Newcastle combines beach culture with a thriving arts scene
Just two and a half hours from Sydney and rapidly becoming a sophisticated, cosmopolitan centre in its own right, Newcastle holds rich and attractive opportunities for any investor. It wasn’t always this way. For a long time Newcastle was one of the roughest places in NSW. It was a coal port full of sailors, miners and a city based on steel and industry. Then, the recession of the early 90s hit the city hard, as did the closure of the BHP steelworks, the largest employer in the area. Few would have predicted that Newcastle would turn around to becoming the second most populated city in NSW with an exodus of Sydneysiders flocking to it each year.
Newcastle has transformed itself from entirely dependent on coal and steel based industrial city to more service based, especially in the areas of education, health and tourism.
What makes Newcastle so attractive to visitors?
It’s a combination of things. It has a strong beach culture and a thriving arts scene. The historic buildings scattered throughout the city are a tourist drawcard. It’s a short drive to Port Stephens and the Hunter Valley with its blossoming wineries. Pictured on left is the heritage-listed Commandant's Baths, on right is the iconic Nobby's Lighthouse.
Newcastle is a growing, self-contained city
Newcastle’s population is 163,884 and the Department of Planning have projected it will reach 190,000 by 2036. It has a gross regional worth over $14 billion. Greater Newcastle currently has around 275,000 jobs with most located in the local government areas of Newcastle and Lake Macquarie. The region is attracting significant investment from both private and government sectors which will transform Newcastle into a very innovative and dynamic regional centre. Data source: ABS Census 2016.
The population of NSW is ageing as more people move into the 65 years plus bracket, coupled with the the fact that people are living longer. The population of Greater Newcastle is no exception. Furthermore, the trend is exacerbated by retirees moving into the region, attracted by the coastal and regional lifestyle. New housing must be aligned with this need, which means that smaller, single storey dwellings will be in demand.
Children Per Family
People Per Household
New investment enhances Newcastle's infrastructure
Newcastle has three of the features vital for any regional centre’s flourishing development: its own airport; its own university and a large hospital. The future of this region is exciting, with $6.5 billion worth of infrastructure planned or under way and nearly $2 billion in private development projects. $292 million has also been invested in a new city campus for the University of Newcastle, the law courts and Hunter Medical Research Institute Hub.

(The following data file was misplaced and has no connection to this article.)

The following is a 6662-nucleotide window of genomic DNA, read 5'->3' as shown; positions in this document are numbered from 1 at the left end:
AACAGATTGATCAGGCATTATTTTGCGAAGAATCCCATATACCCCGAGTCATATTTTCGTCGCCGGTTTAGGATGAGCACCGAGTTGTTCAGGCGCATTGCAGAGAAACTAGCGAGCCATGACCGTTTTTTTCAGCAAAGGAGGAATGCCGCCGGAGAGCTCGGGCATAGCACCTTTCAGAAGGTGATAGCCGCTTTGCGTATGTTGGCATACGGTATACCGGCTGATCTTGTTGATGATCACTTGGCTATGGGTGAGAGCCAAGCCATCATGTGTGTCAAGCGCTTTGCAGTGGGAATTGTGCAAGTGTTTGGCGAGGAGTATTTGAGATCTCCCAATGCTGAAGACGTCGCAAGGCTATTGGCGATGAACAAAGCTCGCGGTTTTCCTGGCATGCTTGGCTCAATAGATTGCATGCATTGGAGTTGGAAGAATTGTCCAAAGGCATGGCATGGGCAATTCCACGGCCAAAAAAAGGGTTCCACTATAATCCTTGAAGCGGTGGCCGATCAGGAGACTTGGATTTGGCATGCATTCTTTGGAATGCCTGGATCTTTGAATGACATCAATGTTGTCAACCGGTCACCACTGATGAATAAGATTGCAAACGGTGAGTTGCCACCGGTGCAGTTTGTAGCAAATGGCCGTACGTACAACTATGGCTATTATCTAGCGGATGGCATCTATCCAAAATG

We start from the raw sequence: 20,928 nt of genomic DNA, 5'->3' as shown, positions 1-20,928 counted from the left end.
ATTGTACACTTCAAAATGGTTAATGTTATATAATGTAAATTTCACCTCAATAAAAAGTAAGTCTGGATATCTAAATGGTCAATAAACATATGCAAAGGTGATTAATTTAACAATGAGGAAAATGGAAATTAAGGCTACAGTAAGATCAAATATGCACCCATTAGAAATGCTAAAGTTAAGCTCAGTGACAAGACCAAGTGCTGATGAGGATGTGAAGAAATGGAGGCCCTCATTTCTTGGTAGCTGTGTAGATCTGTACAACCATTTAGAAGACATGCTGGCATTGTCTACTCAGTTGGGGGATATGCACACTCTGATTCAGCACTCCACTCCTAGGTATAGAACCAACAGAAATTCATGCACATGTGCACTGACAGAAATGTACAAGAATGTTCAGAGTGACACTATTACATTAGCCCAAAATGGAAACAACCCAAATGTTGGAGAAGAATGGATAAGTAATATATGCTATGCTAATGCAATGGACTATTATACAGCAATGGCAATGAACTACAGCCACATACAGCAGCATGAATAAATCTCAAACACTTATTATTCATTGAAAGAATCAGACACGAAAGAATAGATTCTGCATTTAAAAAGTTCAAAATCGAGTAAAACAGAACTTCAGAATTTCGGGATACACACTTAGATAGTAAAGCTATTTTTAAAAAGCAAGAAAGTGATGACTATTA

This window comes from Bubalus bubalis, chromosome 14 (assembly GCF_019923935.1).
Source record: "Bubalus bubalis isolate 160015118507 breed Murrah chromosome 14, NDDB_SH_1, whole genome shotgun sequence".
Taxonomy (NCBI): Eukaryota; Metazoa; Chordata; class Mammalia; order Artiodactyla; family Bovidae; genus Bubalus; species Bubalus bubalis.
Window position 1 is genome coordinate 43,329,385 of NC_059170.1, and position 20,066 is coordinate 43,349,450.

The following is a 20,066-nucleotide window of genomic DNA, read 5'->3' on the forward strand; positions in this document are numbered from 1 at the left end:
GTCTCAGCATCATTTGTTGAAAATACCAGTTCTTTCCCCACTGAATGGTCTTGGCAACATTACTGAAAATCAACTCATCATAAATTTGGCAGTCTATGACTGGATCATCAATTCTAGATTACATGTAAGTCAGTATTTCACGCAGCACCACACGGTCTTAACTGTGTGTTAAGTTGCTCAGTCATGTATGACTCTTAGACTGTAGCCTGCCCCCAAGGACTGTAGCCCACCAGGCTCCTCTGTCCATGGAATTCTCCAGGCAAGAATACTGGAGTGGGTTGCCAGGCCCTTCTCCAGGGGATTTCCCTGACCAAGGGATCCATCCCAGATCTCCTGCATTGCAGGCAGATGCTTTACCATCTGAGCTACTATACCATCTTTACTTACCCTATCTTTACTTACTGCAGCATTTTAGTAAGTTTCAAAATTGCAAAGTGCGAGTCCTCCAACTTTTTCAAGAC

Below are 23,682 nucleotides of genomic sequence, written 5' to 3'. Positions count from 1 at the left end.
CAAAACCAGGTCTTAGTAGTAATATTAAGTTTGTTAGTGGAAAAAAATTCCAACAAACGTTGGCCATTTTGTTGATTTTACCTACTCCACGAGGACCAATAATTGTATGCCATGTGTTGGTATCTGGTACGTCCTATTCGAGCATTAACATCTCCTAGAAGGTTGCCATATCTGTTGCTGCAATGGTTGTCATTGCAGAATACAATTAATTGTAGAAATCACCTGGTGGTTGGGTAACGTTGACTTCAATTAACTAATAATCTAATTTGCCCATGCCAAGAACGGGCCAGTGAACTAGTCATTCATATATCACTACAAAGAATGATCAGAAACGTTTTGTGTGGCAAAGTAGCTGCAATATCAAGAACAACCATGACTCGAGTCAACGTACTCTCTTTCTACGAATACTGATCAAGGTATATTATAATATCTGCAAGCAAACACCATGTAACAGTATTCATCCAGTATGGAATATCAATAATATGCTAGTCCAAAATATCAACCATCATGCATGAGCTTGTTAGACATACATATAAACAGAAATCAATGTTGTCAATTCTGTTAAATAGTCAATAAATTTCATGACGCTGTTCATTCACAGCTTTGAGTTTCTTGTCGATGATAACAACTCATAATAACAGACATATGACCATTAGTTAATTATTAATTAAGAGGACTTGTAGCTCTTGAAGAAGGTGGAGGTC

Newcastle has a growing aerospace industry. The RAAF Williamtown’s $500 million aerospace centre will add 8,500 jobs to the region. RAAF Williamtown currently has 3,500 staff and is the biggest employer in the Hunter region. There’s a $1.5 billion upgrade to provide a runway extension and state-of-the-art facilities at the RAAF Base.
The $368 million light rail system is under construction and will improve transportation around Newcastle’s CBD and integrate knowledge centres at the John Hunter and Calvary Mater Hospitals and University of Newcastle Research Campus. A fast rail route between Newcastle and Sydney has been identified by the Australian Government which, if it goes ahead, will reduce the travel time by an hour. It's important to mention the Port of Newcastle; it's the largest port on the east coast of Australia and the world's leading coal export port, an economic and trade centre for the region.
RAAF aerospace centre
3D render of the new development in Newcastle, NSW by Iris Group.
Unprecedented wave of residential development
A recent sale of a 1.66 hectare city block to hotel developer Iris Group for $39 million will launch an unprecedented wave of residential development. It will be a mixed space of residential apartments, 4,900 square metres of residential and 2,700 square metres of commercial spaces.
Newcastle is on a booming trajectory
According to the QBE Australian Housing Outlook 2018-2021, the Newcastle property market performed strongly over the past five years to June 2018, with an average price growth of 7.6% per annum, compared to Sydney at XX%. Rental returns in Newcastle are higher than Sydney, with many locations in and around the city at 4%. According to the QBE Australian Housing Outlook 2016–2019. Newcastle's median house prices are expected to rise by a cumulative 12% by June 2019, or around 4% per annum.
Newcastle has a median house price of around $XXX,XXX making it a viable alternative to Sydney.
NSW Government Planning & Environment, RP Data Core Logic, Hunter Research Foundation, Domain State of the Market report for September 2017, The Urban Developer, Residex, .id The Population Experts: What’s driving urban renewal in Newcastle? QBE Australian Housing Outlook 2018-2021, Real Estate Institute of NSW, Newcastle Herald, Australian Financial Review: Newcastle Joins the Expansion Trend, Transport NSW: Fast Rail Network to Transform Australia.
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